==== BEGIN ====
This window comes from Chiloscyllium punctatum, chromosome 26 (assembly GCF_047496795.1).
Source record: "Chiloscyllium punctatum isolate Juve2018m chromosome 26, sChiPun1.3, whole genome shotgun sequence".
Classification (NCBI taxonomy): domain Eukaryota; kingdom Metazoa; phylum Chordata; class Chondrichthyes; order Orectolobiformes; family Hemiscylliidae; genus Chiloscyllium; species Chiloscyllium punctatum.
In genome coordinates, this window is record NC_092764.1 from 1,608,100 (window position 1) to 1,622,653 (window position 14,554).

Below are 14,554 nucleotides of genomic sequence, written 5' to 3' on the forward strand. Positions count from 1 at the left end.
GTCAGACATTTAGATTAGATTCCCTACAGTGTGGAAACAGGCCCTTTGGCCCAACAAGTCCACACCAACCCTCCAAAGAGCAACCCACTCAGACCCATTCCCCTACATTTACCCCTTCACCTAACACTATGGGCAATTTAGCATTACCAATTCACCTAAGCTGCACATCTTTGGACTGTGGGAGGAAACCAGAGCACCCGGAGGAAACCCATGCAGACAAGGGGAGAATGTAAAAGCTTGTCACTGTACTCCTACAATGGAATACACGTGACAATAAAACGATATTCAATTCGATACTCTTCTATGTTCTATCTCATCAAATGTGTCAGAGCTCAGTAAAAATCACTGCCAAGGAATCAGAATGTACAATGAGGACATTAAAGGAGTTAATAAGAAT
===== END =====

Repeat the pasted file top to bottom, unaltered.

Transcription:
This window comes from Chiloscyllium punctatum, chromosome 26 (assembly GCF_047496795.1).
Source record: "Chiloscyllium punctatum isolate Juve2018m chromosome 26, sChiPun1.3, whole genome shotgun sequence".
Classification (NCBI taxonomy): domain Eukaryota; kingdom Metazoa; phylum Chordata; class Chondrichthyes; order Orectolobiformes; family Hemiscylliidae; genus Chiloscyllium; species Chiloscyllium punctatum.
In genome coordinates, this window is record NC_092764.1 from 1,608,100 (window position 1) to 1,622,653 (window position 14,554).

Below are 14,554 nucleotides of genomic sequence, written 5' to 3' on the forward strand. Positions count from 1 at the left end.
GTCAGACATTTAGATTAGATTCCCTACAGTGTGGAAACAGGCCCTTTGGCCCAACAAGTCCACACCAACCCTCCAAAGAGCAACCCACTCAGACCCATTCCCCTACATTTACCCCTTCACCTAACACTATGGGCAATTTAGCATTACCAATTCACCTAAGCTGCACATCTTTGGACTGTGGGAGGAAACCAGAGCACCCGGAGGAAACCCATGCAGACAAGGGGAGAATGTAAAAGCTTGTCACTGTACTCCTACAATGGAATACACGTGACAATAAAACGATATTCAATTCGATACTCTTCTATGTTCTATCTCATCAAATGTGTCAGAGCTCAGTAAAAATCACTGCCAAGGAATCAGAATGTACAATGAGGACATTAAAGGAGTTAATAAGAAT